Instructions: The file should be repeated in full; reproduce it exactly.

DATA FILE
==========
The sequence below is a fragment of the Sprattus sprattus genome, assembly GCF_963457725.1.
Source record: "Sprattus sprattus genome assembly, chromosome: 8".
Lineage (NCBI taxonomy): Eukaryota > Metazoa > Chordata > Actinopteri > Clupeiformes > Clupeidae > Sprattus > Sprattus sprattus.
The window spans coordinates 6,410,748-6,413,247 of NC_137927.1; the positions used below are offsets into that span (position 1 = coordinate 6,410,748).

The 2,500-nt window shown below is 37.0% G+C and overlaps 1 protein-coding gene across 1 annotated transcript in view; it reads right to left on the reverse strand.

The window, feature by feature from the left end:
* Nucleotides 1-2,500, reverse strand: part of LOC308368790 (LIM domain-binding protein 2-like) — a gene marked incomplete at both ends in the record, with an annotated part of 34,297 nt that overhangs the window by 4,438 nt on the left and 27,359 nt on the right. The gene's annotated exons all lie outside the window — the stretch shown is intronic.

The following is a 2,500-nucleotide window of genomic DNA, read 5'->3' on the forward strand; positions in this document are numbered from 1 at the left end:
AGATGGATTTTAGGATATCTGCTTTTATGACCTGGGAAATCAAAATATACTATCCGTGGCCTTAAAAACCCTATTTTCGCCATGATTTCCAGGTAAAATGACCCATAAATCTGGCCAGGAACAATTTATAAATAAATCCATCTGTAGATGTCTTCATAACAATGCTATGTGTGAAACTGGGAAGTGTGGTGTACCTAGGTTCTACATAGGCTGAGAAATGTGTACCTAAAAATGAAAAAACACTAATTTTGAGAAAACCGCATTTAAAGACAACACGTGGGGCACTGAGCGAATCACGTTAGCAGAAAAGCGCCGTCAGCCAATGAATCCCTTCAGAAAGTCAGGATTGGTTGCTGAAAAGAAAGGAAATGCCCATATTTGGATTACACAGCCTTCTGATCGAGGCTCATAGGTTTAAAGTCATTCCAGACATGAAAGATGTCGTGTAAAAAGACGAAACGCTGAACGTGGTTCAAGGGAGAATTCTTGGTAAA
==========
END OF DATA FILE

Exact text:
The sequence below is a fragment of the Sprattus sprattus genome, assembly GCF_963457725.1.
Source record: "Sprattus sprattus genome assembly, chromosome: 8".
Lineage (NCBI taxonomy): Eukaryota > Metazoa > Chordata > Actinopteri > Clupeiformes > Clupeidae > Sprattus > Sprattus sprattus.
The window spans coordinates 6,410,748-6,413,247 of NC_137927.1; the positions used below are offsets into that span (position 1 = coordinate 6,410,748).

The 2,500-nt window shown below is 37.0% G+C and overlaps 1 protein-coding gene across 1 annotated transcript in view; it reads right to left on the reverse strand.

The window, feature by feature from the left end:
* Nucleotides 1-2,500, reverse strand: part of LOC308368790 (LIM domain-binding protein 2-like) — a gene marked incomplete at both ends in the record, with an annotated part of 34,297 nt that overhangs the window by 4,438 nt on the left and 27,359 nt on the right. The gene's annotated exons all lie outside the window — the stretch shown is intronic.

The following is a 2,500-nucleotide window of genomic DNA, read 5'->3' on the forward strand; positions in this document are numbered from 1 at the left end:
AGATGGATTTTAGGATATCTGCTTTTATGACCTGGGAAATCAAAATATACTATCCGTGGCCTTAAAAACCCTATTTTCGCCATGATTTCCAGGTAAAATGACCCATAAATCTGGCCAGGAACAATTTATAAATAAATCCATCTGTAGATGTCTTCATAACAATGCTATGTGTGAAACTGGGAAGTGTGGTGTACCTAGGTTCTACATAGGCTGAGAAATGTGTACCTAAAAATGAAAAAACACTAATTTTGAGAAAACCGCATTTAAAGACAACACGTGGGGCACTGAGCGAATCACGTTAGCAGAAAAGCGCCGTCAGCCAATGAATCCCTTCAGAAAGTCAGGATTGGTTGCTGAAAAGAAAGGAAATGCCCATATTTGGATTACACAGCCTTCTGATCGAGGCTCATAGGTTTAAAGTCATTCCAGACATGAAAGATGTCGTGTAAAAAGACGAAACGCTGAACGTGGTTCAAGGGAGAATTCTTGGTAAA